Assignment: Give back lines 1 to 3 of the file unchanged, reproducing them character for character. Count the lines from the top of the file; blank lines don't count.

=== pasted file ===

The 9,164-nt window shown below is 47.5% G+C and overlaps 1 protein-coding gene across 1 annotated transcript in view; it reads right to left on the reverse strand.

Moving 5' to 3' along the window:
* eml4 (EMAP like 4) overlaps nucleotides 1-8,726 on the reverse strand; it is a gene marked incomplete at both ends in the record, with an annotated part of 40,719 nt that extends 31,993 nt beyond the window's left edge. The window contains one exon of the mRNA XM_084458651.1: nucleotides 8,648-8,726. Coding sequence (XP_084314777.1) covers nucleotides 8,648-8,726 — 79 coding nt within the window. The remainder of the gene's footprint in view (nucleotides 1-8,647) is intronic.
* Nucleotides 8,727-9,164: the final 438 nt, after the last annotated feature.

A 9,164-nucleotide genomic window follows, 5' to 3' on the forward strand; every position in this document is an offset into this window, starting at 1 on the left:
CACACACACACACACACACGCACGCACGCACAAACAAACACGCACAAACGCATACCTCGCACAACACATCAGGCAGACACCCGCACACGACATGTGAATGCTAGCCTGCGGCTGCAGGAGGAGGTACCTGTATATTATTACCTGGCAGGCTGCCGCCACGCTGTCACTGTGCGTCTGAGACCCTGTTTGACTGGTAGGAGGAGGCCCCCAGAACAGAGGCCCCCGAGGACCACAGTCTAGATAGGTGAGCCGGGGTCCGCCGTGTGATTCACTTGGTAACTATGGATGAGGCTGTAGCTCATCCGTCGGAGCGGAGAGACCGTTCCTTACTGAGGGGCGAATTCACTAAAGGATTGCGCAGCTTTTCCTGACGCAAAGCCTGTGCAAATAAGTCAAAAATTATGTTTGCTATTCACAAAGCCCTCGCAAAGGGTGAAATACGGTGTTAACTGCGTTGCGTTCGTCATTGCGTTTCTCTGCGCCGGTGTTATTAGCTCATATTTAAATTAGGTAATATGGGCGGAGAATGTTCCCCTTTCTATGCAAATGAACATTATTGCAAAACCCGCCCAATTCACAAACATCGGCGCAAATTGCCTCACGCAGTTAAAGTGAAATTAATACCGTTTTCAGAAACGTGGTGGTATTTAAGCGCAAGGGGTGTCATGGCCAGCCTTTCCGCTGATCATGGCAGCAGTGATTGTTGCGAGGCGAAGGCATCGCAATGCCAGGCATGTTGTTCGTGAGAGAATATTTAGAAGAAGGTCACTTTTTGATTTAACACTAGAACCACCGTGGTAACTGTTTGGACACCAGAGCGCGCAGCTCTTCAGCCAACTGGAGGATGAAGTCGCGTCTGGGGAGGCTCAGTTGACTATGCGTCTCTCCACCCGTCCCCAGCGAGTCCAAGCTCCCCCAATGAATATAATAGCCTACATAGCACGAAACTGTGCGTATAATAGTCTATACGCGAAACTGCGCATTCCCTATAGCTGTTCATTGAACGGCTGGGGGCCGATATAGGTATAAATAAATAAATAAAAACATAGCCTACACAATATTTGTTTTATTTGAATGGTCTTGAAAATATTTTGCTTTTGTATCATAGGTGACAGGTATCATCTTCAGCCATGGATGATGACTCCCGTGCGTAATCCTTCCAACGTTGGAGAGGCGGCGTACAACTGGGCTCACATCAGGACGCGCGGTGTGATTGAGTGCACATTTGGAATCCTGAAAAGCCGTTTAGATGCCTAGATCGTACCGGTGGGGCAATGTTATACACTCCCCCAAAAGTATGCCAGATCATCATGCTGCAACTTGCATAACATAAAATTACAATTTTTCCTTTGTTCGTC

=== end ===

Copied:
The 9,164-nt window shown below is 47.5% G+C and overlaps 1 protein-coding gene across 1 annotated transcript in view; it reads right to left on the reverse strand.

Moving 5' to 3' along the window:
* eml4 (EMAP like 4) overlaps nucleotides 1-8,726 on the reverse strand; it is a gene marked incomplete at both ends in the record, with an annotated part of 40,719 nt that extends 31,993 nt beyond the window's left edge. The window contains one exon of the mRNA XM_084458651.1: nucleotides 8,648-8,726. Coding sequence (XP_084314777.1) covers nucleotides 8,648-8,726 — 79 coding nt within the window. The remainder of the gene's footprint in view (nucleotides 1-8,647) is intronic.